W.H.D. Koerner, Madonna of the Prairie | Oil on Canvas | 37 x 28.75 inches | 1921 | Courtesy of the Buffalo Bill Center of the West, Cody, Wyoming; Whitney Western Art Museum; #25.77

Publisher’s Note: Madonna of the Prairie

William Henry Dethlef (W.H.D.) Koerner [1878–1938] was one of the great illustrators and artists of the 1910s and 1920s. Today, we would call him an “influencer” (as great artists often are!). He helped shape Americans’ perception of the West by creating some 250 illustrations of Western life. His work was published in Good Housekeeping, McCall’s, Ladies’ Home Journal, and The Saturday Evening Post.

This powerful painting, Madonna of the Prairie, is perhaps Koerner’s most iconic work. Filled with melancholy, this stoic, almost haunting, pioneer woman in a Conestoga wagon depicts Western migration, when families braved the arduous and sometimes treacherous journey to their promised land.

The subject is Molly Wingate, the heroine of Emerson Hough’s novel The Covered Wagon. Molly traveled the Oregon Trail with other pioneers on a wagon train. In Madonna of the Prairie, Koerner used the covered wagon to form a halo around Molly’s head, clearly a nod to her saintly inner strength. This illustration graced the dust jacket of the 1922 novel and appeared on the cover of The Saturday Evening Post on April 1, 1922.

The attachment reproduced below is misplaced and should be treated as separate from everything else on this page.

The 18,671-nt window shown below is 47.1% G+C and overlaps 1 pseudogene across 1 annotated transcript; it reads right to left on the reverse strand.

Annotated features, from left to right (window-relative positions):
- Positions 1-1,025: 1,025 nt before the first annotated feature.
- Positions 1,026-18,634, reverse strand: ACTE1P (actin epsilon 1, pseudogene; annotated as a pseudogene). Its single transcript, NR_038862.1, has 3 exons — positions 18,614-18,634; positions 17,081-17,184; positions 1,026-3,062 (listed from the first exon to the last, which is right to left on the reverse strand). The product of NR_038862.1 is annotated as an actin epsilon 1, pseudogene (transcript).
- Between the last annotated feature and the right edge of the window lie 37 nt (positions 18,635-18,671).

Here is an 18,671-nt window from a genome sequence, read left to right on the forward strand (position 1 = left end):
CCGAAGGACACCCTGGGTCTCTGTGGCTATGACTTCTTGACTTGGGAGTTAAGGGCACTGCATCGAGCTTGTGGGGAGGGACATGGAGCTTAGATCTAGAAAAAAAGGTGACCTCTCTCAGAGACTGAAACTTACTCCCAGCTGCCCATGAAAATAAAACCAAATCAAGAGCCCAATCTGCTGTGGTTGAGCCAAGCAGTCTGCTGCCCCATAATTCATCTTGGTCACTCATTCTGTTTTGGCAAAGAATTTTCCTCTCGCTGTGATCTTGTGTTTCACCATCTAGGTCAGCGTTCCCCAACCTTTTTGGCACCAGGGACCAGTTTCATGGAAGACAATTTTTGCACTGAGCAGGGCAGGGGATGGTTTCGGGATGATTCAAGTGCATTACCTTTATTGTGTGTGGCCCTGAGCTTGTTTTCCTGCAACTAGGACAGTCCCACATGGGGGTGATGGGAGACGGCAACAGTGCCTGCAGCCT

Koerner had a great passion for the West. In the book The American West Reimagined by Larry Len Peterson, the artist’s daughter Ruth Koerner Oliver says: “In the 1920s, my family would travel west to Phil Spear’s Rimrocks Ranch, a working cattle ranch 26 miles west of Lodge Grass, Montana, toward the Big Horn Mountains on the Crow Indian Reservation. … Montana was always a promise of what the West meant to my father. … My father always felt the strong urge to see, first-hand, the West — the color, the adobe earth, the dress of the different Indians, the excitement of the cattle drive. All this he would carefully but quickly sketch, filling his notebook with colorful pages he then used in this studio to create his full paintings.”

Koerner’s art told stories with an authenticity that was second to none. The stark simplicity of Madonna of the Prairie gives power to the artist’s message. Artists often communicate with their viewers in ways that cannot be expressed with words. They have a language that can be incredibly spiritual and sensitive. Koerner’s sensitivity succeeded masterfully here!

Tim Newton, Publisher

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